Hockey haul: Ditch European techniques, Pakistan
The 2014 Incheon Asian Games concluded with India beating Pakistan with 4-2 on penalties in the finals. With this victory, India directly qualifies for the 2016 Rio Olympics while Pakistan has to go through a qualifying tournament, which will determine if they qualify for the Olympics or not.
I don’t want to lament or cry over what went wrong with our team and their performance as you can rely on our media to publicise that. But one thing I am sure of is that the fault lies with our persistence in using obsolete methods to manage our hockey affairs, and our failure to keep up with changing techniques. Therefore, considering our recent loss, I would like to suggest some improvements, which can help us bring home the gold.
First of all, during the past 20 years, there have been many changes in hockey rules which favour the hit-and-run-style of the Europeans and has put the classic Asian style at disadvantage. The introduction of no-offside rule, rolling substitution and allowing the ‘turning’ has ruined the trademark beauty of Asian style hockey. During this period, we did not have any strong personality representing Pakistan in the International Hockey Federation (FIH), someone like the hockey legend, Brigadier M H Atif, who could have opposed this trend. Taking advantage of the opportunity, the FIH is continuously introducing new rules which completely favour the Europeans.
Pakistan Hockey Federation (PHF) needs to bring forward an able and strong personality who can represent Pakistan to ensure that IHF does not keep implementing rules which end up rescinding the Asian style suited to Pakistan. At the same time, PHF has to convince IHF to increase the number of teams from Asia to play in major international events like the World Cup and Olympics. Currently, only one team from Asia is allowed to participate in these tournaments and the rest of the Asian teams have to go through qualifying rounds. All the meanwhile, more teams from Europe and Australia can easily directly qualify for these tournaments, without any need of qualifying rounds. This is highly unfair and discriminatory for the Asian teams.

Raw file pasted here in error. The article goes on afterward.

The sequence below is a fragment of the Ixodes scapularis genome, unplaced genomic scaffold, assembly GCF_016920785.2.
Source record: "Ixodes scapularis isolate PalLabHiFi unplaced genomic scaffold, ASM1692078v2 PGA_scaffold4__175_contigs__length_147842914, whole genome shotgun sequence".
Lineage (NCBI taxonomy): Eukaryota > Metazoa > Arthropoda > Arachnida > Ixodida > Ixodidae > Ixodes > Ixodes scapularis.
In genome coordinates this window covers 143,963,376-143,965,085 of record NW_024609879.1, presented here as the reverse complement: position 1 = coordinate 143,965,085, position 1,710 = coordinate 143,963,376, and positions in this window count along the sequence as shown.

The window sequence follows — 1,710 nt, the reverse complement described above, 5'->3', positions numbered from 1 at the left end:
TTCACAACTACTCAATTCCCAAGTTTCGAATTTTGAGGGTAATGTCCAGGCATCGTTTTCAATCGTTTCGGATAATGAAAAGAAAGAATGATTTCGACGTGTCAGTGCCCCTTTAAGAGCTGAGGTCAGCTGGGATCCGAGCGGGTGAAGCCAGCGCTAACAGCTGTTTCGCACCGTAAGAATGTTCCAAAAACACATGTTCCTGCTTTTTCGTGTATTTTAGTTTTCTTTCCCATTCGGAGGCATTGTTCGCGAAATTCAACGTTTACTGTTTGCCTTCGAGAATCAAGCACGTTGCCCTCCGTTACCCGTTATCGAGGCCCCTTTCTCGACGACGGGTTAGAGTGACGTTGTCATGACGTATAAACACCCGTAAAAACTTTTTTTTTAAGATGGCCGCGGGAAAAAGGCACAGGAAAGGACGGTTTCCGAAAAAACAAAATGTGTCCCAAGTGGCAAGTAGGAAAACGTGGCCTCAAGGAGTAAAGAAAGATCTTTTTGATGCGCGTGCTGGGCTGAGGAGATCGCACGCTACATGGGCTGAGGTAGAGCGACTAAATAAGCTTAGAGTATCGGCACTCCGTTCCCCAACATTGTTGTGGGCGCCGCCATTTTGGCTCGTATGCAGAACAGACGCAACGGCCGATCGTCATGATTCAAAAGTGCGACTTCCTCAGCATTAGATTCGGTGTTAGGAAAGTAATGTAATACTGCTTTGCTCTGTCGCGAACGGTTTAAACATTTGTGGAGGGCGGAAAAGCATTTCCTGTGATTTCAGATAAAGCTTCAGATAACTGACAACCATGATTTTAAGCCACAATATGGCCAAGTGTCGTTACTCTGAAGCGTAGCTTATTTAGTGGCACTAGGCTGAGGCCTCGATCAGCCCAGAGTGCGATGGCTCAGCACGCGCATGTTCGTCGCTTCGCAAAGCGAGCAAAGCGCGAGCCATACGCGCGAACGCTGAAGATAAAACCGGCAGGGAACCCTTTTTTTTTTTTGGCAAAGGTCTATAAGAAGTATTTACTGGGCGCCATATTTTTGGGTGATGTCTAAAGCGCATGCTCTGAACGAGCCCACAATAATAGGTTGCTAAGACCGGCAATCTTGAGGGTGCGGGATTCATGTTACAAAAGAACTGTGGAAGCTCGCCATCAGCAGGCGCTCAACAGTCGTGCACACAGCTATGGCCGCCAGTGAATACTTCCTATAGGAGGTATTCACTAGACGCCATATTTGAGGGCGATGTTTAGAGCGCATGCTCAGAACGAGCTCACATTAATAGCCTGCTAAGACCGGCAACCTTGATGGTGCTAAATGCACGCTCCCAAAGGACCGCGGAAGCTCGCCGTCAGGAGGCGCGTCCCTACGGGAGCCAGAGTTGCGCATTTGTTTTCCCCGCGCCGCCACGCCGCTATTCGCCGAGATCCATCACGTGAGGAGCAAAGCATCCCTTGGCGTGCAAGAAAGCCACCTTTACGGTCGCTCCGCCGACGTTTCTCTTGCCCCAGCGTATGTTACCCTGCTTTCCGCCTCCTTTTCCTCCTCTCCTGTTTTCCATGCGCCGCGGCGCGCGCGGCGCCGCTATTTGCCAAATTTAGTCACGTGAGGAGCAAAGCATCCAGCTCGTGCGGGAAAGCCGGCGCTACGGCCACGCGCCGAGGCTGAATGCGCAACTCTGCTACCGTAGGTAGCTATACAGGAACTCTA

Now, all the blame game cannot be pointed on the federation alone as our team also needs to work on their performance and its coaching.
One of the main reasons for our team’s demise is the lack of local tournaments. Instead of hosting local tournaments, the management chooses to focus on conducting prolonged training camps. These camps end up exhausting the players, physically and mentally. And as a result, the players end up giving a poor performance during important international tournaments. On the other hand, successful teams hardly organise such exhaustive camps and reserve players’ energy for big tournaments so that their team peaks at the right moment in the tournament. The management should look into this matter as the problem lies in our team’s energy and speed, and not our skills.
I would also like to emphasise on the fact that the traditional Asian play techniques, including stick work, body dodges, speed and short passes will always be our players’ strong points, which will help us beat the Europeans and take us to victory. Unfortunately, the team was previously under the supervision of coaches who seem to be overwhelmed by the European supremacy and try to follow their style of play. The coaching emphasis should be on defensive hockey, especially through the right-side attack technique and developing the scoring ability of our five forwards.
That being said and considering our weak defence, there are a few European techniques which can help make our defence strong, such as their defence and goalkeeping strategies as well as their penalty corner conversion technique. Our coaching staff should carefully analyse the match footage or reading material of successful teams and try to work on aforementioned weaknesses. I would also suggest the PHF to encourage local players to get exposure in the Australian league instead of European as the former’s play style is similar to ours, and has lately been more successful than the European’s.
Finally, I would like to say that Olympian and coach of Pakistan hockey team, Shahnaz Sheikh is a legend and one hopes that under his supervision, our team can improve its international standing. I, however, would like to request PHF to recruit two other great legends and hockey geniuses, Manzoor Hussain Junior and Hasan Sardar in some capacity. Their experience and understanding of modern hockey will be of immense wealth to our team.
Working on our weaknesses and perfecting our techniques was the way we used to win during our wonder years, and if we can do it before, we can surely do it again and bring home the much-awaited gold we have been striving to acquire.
The views expressed by the writer and the reader comments do not necessarily reflect the views and policies of The Express Tribune.